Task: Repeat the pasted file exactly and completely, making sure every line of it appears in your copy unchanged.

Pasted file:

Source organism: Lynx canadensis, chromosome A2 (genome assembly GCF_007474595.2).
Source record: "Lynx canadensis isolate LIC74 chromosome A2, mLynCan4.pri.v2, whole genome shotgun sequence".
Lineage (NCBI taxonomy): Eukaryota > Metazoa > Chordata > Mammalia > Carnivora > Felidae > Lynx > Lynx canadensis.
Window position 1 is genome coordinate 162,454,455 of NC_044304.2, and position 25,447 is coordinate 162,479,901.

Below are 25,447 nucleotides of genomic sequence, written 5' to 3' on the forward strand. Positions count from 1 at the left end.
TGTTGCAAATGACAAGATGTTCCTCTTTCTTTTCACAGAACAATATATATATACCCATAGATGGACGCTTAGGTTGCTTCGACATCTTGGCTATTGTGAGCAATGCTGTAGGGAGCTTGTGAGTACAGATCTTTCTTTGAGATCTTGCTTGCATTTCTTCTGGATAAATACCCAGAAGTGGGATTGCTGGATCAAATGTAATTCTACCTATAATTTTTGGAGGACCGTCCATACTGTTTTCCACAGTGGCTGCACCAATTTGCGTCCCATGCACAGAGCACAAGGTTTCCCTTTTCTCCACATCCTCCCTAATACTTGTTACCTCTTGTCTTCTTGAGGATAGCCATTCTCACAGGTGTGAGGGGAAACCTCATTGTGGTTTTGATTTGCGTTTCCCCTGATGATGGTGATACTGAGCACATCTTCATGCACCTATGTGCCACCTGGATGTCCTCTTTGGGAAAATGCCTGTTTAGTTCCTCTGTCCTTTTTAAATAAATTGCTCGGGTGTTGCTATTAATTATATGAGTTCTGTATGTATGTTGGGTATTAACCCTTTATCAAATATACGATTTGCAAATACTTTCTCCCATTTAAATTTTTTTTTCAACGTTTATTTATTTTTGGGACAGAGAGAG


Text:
Source organism: Lynx canadensis, chromosome A2 (genome assembly GCF_007474595.2).
Source record: "Lynx canadensis isolate LIC74 chromosome A2, mLynCan4.pri.v2, whole genome shotgun sequence".
Lineage (NCBI taxonomy): Eukaryota > Metazoa > Chordata > Mammalia > Carnivora > Felidae > Lynx > Lynx canadensis.
Window position 1 is genome coordinate 162,454,455 of NC_044304.2, and position 25,447 is coordinate 162,479,901.

Below are 25,447 nucleotides of genomic sequence, written 5' to 3' on the forward strand. Positions count from 1 at the left end.
TGTTGCAAATGACAAGATGTTCCTCTTTCTTTTCACAGAACAATATATATATACCCATAGATGGACGCTTAGGTTGCTTCGACATCTTGGCTATTGTGAGCAATGCTGTAGGGAGCTTGTGAGTACAGATCTTTCTTTGAGATCTTGCTTGCATTTCTTCTGGATAAATACCCAGAAGTGGGATTGCTGGATCAAATGTAATTCTACCTATAATTTTTGGAGGACCGTCCATACTGTTTTCCACAGTGGCTGCACCAATTTGCGTCCCATGCACAGAGCACAAGGTTTCCCTTTTCTCCACATCCTCCCTAATACTTGTTACCTCTTGTCTTCTTGAGGATAGCCATTCTCACAGGTGTGAGGGGAAACCTCATTGTGGTTTTGATTTGCGTTTCCCCTGATGATGGTGATACTGAGCACATCTTCATGCACCTATGTGCCACCTGGATGTCCTCTTTGGGAAAATGCCTGTTTAGTTCCTCTGTCCTTTTTAAATAAATTGCTCGGGTGTTGCTATTAATTATATGAGTTCTGTATGTATGTTGGGTATTAACCCTTTATCAAATATACGATTTGCAAATACTTTCTCCCATTTAAATTTTTTTTTCAACGTTTATTTATTTTTGGGACAGAGAGAG